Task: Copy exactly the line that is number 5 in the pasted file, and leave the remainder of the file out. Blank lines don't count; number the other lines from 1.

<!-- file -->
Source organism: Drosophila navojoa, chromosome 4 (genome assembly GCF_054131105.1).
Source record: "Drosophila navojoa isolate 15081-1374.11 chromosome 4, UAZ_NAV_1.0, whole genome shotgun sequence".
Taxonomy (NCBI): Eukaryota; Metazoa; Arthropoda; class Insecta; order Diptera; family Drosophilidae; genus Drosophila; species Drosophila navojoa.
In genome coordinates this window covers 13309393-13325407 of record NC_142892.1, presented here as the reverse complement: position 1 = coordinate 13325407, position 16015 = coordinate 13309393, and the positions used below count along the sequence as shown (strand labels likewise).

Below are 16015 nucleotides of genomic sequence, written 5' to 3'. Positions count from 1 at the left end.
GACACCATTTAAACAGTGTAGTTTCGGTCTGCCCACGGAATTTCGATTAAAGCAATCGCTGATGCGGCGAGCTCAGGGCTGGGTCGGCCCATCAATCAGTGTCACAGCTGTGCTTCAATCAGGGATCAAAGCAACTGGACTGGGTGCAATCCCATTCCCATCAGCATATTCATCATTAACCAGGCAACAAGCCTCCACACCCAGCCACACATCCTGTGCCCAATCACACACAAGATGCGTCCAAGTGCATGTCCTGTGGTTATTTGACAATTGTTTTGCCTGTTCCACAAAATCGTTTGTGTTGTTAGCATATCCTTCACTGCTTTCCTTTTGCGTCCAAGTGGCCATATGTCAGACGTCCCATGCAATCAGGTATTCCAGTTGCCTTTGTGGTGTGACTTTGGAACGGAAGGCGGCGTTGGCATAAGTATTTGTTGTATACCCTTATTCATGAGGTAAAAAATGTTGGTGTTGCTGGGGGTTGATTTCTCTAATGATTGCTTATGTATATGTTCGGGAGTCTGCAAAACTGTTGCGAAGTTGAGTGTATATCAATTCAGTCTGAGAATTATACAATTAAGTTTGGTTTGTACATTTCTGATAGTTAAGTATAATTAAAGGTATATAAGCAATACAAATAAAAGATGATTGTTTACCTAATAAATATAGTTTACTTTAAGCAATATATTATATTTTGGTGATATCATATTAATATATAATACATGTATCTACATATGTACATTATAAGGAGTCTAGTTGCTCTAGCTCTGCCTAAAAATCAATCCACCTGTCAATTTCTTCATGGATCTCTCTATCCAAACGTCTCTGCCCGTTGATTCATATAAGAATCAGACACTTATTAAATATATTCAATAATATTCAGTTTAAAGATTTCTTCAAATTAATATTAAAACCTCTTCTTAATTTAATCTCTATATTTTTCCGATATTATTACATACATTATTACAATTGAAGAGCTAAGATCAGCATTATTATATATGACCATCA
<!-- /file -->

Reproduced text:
Below are 16015 nucleotides of genomic sequence, written 5' to 3'. Positions count from 1 at the left end.